|Banks' $4 trillion debts are 'Achilles’ heel of the economic recovery', warns IMF
More taxpayer support is needed to ensure global financial stability despite the billions already pledged, the International Monetary Fund has warned, as banks remain the “achilles heel” of the economic recovery.
Telegraph | October 5, 2010
Lenders across Europe and the US are facing a $4 trillion refinancing hurdle in the coming 24 months and many still need to recapitalise, the Washington-based organisation said in its Global Financial Stability Report. Governments will have to inject fresh equity into banks – particularly in Spain, Germany and the US – as well as prop up their funding structures by extending emergency support.
“Progress toward global financial stability has experienced a setback since April ... [due to] the recent turmoil in sovereign debt markets,” the IMF said. “The global financial system is still in a period of significant uncertainty and remains the Achilles’ heel of the economic recovery.”
Although banks have recognised all but $550bn of the $2.2 trillion of bad debts the IMF estimates needed to be written off between 2007 and 2010, they are still facing a looming funding shock that will need state support. “Nearly $4 trillion of bank debt will need to be rolled over in the next 24 months,” the report says.
“Planned exit strategies from unconventional monetary and financial support may need to be delayed until the situation is more robust, especially in Europe... With the situation still fragile, some of the public support that has been given to banks in recent years will have to be continued.”
Although the IMF does not mention individual countries, it is clear it has concerns about the UK. According to the Bank of England, British banks need to refinance £750bn-£800bn of funding by the end of 2012, £285bn of which is emergency support that expires in the same period.
The IMF adds: “Without further bolstering of balance sheets, banking systems remain susceptible to funding shocks that could intensify deleveraging pressures and place a further drag on public finances and the recovery.”
The report welcomed banks efforts to recapitalise, noting that the average tier one ratio rose above 10pc in 2009, but cautioned that “despite these improvements, banking system risks are more elevated today”. Europe’s financial system, in particular, “remains vulnerable to downside risks and further funding strains if capital buffers are not strengthened”, the IMF said, naming the regional Cajas of Spain and Landesbanken in Germany.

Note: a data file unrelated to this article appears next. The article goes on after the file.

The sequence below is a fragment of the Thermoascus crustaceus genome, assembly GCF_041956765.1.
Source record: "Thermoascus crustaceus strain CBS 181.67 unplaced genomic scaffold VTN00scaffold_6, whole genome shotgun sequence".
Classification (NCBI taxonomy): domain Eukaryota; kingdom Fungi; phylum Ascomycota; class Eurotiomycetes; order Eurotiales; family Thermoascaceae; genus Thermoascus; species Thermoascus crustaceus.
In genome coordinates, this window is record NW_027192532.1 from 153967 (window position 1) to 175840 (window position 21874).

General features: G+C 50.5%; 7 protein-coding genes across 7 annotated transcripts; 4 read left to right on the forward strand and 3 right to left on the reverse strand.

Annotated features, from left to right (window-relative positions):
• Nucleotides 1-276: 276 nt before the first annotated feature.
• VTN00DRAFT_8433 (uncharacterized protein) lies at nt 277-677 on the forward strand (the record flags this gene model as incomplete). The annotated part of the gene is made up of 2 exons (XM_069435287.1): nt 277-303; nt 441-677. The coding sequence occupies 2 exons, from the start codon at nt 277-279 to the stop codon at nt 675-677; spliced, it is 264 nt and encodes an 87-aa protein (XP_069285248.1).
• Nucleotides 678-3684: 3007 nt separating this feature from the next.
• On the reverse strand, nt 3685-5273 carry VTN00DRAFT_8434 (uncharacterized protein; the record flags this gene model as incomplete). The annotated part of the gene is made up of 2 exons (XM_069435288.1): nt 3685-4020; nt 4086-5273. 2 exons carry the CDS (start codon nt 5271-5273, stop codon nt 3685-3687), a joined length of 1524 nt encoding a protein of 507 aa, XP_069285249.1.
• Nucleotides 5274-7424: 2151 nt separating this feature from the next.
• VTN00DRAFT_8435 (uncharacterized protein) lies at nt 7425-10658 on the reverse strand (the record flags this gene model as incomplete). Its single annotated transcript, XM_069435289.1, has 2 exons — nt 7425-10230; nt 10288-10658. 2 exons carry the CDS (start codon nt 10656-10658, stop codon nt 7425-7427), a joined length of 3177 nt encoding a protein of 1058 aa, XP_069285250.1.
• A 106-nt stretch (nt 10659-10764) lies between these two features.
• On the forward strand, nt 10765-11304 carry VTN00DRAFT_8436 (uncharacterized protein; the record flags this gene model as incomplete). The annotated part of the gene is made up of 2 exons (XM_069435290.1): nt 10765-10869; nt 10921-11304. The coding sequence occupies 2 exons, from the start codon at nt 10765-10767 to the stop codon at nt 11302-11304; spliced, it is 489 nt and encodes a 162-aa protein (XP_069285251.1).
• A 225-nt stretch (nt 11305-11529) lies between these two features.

Even US banks may need an extra $13bn of capital if “real estate prices fell significantly”. The research shows that the UK has been relatively prudent on bad debts and capital, having wirtten off all but $50bn of the bad debts identified by the IMF – just 10pc of the total.
The IMF also called for urgent global co-ordination of banking reforms, chiding regulators for having failed to agree on the details: “The sooner reforms can be clarified, the sooner financial institutions can formulate their strategic priorities and business models. In the absence of such progress, regulatory inadequacies will continue for some time, increasing the chances of renewed financial instability.
“Policymakers cannot relax their efforts to reduce refinancing risks, strengthen balance sheets, and reform regulatory frameworks.”
Governments must also address their budget deficits and public debts to help resurrect confidence in the banks and “reduce the risk that sovereign debt concerns compromise financial stability”.
“Fiscal risks remain high, particularly in advanced economies and significant structural weaknesses remain in sovereign balance sheets, which could spill over to the financial system, and have adverse consequences for growth over the medium-term,” the IMF said.
However, it added that governments now face a challenge in balancing “fiscal consolidation to reduce debt on the one hand while ensuring sufficient growth on the other”.
The IMF estimates in its “baseline” scenario that Britain’s debts will reach 86.4pc of GDP in 2015. But should the austerity measures result in “growth of 1pc less than the baseline”, debts will rise to 99.2pc of GDP in the same period.